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August

I get the purpose of the subject area data wall. The proficient students —scoring 60% mastery and above in tested subjects — are coded in green squares. The bubble students — scoring at 50–59% mastery in tested subjects — are coded in yellow squares. The struggling students — students below 50% mastery in tested subjects — are coded in red squares. When you line up the color squares, you get a big bar graph that shows at first glance where we “stand” as a subject… where we “stand” as a school.

But this is not my data. This data is…


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Marrying well in the 21st Century requires a mixed bag of wisdom from all the centuries before it. The hardest part is committing to the amount of honesty and self-reflection needed to take the plunge and stay “in love” afterward. Here are three basic things you need to do if you’re looking for your version of happily ever after now.

1: You Have to Decide You REALLY WANT Marriage.


Teachers are under a lot of pressure now to keep "grade level pace." That means that there is a curriculum — a list of topics within a subject — set based upon a central course writer’s ideas about what content should be taught to students of certain ages.

Sometimes, the course writer is a standards publisher. Then, courses are designed around what students should be able to do at the end of a semester or school year. Sometimes the course writer is a curriculum publisher (books, lesson plans, activities) with assessments attached. Then, courses are designed around what students should…


Being questioned by the right people at the right time can lead to huge improvements in your life.

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I would love to take full credit for the successes I have enjoyed just 15 years into my professional life, but that would be disingenuous. My entire life— including a number of my best financial decisions — has been propelled by the right questions, asked by the right people, at just the right time. The resulting internal work I had to do in response to those questions is what brought me to where I stand today, happy, at transition number five.

Transition 1: Home Ownership


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Tradition, without context, can be a powerful barrier to progress. It seals the eyes and ears to new possibilities. It makes pathways to new benefits forbidden. It cuts connections to personal and generational growth. This is what I think when I hear Naija sisters weighing their careers, their hopes, and their dreams against co-wife life in a polygamous marriage.

The question, “What else am I going to do" comes up so often that it’s clear to me that the Nigerian Woman might not know the intellectual, social, and economic value she already offers the globe. …


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We understand poverty by degrees like the winter cold. When my husband, a Nigerian, says he was “born with nothing,” he means he was a co-wife’s son treated poorly by his siblings. Eventually, he and his mother would leave his father’s compound and move back to her home village. He would grow up in poor but adequate housing, supported by a Mom who sold what she could in the town. …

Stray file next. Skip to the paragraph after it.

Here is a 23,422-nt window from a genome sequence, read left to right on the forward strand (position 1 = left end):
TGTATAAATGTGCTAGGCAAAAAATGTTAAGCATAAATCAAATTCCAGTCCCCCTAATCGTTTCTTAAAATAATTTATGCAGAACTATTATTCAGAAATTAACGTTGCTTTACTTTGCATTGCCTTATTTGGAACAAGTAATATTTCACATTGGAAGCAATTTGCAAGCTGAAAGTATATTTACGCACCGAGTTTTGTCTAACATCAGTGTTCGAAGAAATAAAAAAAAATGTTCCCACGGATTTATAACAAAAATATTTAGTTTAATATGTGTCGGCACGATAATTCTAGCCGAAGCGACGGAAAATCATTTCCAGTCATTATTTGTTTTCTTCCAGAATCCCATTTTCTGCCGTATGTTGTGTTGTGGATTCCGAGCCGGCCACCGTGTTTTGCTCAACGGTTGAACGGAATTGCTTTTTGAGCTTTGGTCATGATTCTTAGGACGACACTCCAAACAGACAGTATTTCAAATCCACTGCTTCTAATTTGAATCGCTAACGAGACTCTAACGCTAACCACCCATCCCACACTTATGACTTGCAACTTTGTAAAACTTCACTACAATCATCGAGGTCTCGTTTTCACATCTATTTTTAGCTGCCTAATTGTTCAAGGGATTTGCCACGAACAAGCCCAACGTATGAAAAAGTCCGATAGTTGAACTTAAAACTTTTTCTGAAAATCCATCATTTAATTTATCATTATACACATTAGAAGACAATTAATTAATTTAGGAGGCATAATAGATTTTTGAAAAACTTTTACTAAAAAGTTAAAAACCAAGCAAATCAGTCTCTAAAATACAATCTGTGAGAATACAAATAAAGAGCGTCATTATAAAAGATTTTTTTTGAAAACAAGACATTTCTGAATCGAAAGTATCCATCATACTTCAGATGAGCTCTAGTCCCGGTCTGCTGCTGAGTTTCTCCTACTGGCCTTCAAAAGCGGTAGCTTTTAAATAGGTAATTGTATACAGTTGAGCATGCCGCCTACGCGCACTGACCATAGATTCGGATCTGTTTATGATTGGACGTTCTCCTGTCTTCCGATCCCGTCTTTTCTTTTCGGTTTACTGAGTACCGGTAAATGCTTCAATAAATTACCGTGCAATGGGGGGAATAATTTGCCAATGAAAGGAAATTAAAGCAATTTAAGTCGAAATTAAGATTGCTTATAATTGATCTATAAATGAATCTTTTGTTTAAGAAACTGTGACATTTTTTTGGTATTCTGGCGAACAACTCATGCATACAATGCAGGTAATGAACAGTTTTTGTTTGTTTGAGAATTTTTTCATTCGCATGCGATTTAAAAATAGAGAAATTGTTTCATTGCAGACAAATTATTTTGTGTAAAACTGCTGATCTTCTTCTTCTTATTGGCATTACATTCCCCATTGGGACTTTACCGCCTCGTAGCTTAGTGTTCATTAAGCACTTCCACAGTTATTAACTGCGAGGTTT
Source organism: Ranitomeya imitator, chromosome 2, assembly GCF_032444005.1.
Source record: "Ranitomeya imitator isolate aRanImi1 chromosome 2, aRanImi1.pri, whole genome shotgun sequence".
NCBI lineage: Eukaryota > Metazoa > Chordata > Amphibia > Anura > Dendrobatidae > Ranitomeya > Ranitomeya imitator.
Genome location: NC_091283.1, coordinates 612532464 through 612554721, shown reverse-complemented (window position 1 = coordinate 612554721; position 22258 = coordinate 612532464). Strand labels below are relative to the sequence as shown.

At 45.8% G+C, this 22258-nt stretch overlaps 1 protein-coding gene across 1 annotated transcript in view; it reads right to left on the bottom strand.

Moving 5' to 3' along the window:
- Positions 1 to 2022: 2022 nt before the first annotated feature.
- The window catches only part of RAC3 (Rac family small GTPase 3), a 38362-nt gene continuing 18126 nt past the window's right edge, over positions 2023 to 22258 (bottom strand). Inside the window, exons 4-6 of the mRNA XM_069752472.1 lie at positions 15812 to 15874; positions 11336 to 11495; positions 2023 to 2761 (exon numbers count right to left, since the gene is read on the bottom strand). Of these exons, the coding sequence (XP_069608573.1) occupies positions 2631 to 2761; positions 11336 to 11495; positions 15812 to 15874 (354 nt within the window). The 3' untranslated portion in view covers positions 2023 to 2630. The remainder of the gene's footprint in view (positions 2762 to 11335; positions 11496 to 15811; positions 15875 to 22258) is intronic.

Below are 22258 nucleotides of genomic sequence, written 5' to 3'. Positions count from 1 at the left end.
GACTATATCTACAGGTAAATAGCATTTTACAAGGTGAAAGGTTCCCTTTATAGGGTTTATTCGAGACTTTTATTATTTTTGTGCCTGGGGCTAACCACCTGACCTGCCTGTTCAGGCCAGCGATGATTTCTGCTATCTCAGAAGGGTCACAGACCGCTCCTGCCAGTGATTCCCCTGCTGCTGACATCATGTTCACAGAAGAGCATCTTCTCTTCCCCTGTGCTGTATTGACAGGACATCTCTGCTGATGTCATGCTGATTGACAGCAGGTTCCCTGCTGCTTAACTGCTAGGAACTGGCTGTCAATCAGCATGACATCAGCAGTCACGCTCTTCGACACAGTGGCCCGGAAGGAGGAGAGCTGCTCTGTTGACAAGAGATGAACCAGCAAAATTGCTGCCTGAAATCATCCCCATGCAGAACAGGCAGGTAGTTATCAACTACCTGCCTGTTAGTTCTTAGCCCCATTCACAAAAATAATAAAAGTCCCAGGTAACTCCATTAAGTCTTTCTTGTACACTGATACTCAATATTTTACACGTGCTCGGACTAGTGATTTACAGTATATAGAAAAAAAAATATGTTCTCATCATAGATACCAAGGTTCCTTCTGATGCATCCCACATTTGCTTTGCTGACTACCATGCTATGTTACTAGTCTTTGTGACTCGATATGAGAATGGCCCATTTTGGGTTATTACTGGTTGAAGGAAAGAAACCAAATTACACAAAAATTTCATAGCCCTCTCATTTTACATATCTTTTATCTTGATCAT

If you are diagnosed with this autoimmune disorder like I was, you’ll probably have to make some difficult changes. They are worth it

Image credit: YakobchukOlena.

After four years of “What is it?” and three years of “What should I do next?” I have finally achieved hard-won peace with my Lupus diagnosis. As I was, you are probably tempted to see Lupus as the beginning of so many endings, but it doesn’t have to be. You can choose what Lupus means to your life. There are good odds that you can even control most of your short and long-term effects if you act quickly and with understanding.

First, Confirm Your Diagnosis


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So, you’re still marking papers in the middle of Netflix and chill. I know. You feel like if you don’t mark assignments at home, you’ll never catch up. And, depending on the task design you are employing, you might be right.

Let’s go through a paradigm shift together so you can spend your nights and weekends snuggling, snacking, laughing, and day-tripping.

1: Streamline Your Written Task Types

Every teacher has favorite ways to check for understanding, and there are a lot of formative and summative ways to do so. Whatever written task types you decide to use —short answer quizzes, exit tickets, essays, presentations, etc. …


My husband loves his mother’s food. Why did I think I could I reproduce it?

My Actual First Pot of Stew

Without gari and stew, I can’t be full.

That’s my Nigerian husband. I knew that he would bring his food culture with him to the US when we married, so I started practicing early: memorizing Nigerian recipes, following Flo Chinyere and Zeelicious Foods on YouTube, experimenting with Semo.

The African-American adages about food are African after all. Naija sisters will tell you. The way to a man’s heart is through his stomach. A good man deserves a good plate. And if you don’t feed him, another woman will.

I could just hear it in my mind: “If you don’t feed…

TDO Timothy

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